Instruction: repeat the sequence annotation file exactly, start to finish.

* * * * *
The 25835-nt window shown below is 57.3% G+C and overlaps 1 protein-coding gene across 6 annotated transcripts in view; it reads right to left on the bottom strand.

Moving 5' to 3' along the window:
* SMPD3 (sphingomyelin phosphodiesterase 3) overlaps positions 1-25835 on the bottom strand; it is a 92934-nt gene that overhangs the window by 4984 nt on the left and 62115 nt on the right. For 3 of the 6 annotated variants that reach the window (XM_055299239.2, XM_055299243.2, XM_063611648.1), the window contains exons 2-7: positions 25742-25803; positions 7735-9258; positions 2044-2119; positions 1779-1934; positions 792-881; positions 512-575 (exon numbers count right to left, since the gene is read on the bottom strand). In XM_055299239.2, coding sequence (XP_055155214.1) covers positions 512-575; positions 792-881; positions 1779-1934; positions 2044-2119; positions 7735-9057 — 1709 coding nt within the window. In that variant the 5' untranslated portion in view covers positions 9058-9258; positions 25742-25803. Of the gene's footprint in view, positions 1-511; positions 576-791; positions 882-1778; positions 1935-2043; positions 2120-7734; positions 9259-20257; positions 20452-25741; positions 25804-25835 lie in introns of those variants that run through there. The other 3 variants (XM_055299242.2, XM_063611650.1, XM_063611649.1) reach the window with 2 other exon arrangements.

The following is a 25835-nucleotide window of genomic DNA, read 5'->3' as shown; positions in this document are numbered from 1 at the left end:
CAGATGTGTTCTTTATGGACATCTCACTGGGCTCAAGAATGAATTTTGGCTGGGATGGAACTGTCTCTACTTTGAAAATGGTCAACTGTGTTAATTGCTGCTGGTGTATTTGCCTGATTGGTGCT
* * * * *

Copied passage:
The 25835-nt window shown below is 57.3% G+C and overlaps 1 protein-coding gene across 6 annotated transcripts in view; it reads right to left on the bottom strand.

Moving 5' to 3' along the window:
* SMPD3 (sphingomyelin phosphodiesterase 3) overlaps positions 1-25835 on the bottom strand; it is a 92934-nt gene that overhangs the window by 4984 nt on the left and 62115 nt on the right. For 3 of the 6 annotated variants that reach the window (XM_055299239.2, XM_055299243.2, XM_063611648.1), the window contains exons 2-7: positions 25742-25803; positions 7735-9258; positions 2044-2119; positions 1779-1934; positions 792-881; positions 512-575 (exon numbers count right to left, since the gene is read on the bottom strand). In XM_055299239.2, coding sequence (XP_055155214.1) covers positions 512-575; positions 792-881; positions 1779-1934; positions 2044-2119; positions 7735-9057 — 1709 coding nt within the window. In that variant the 5' untranslated portion in view covers positions 9058-9258; positions 25742-25803. Of the gene's footprint in view, positions 1-511; positions 576-791; positions 882-1778; positions 1935-2043; positions 2120-7734; positions 9259-20257; positions 20452-25741; positions 25804-25835 lie in introns of those variants that run through there. The other 3 variants (XM_055299242.2, XM_063611650.1, XM_063611649.1) reach the window with 2 other exon arrangements.

The following is a 25835-nucleotide window of genomic DNA, read 5'->3' as shown; positions in this document are numbered from 1 at the left end:
CAGATGTGTTCTTTATGGACATCTCACTGGGCTCAAGAATGAATTTTGGCTGGGATGGAACTGTCTCTACTTTGAAAATGGTCAACTGTGTTAATTGCTGCTGGTGTATTTGCCTGATTGGTGCT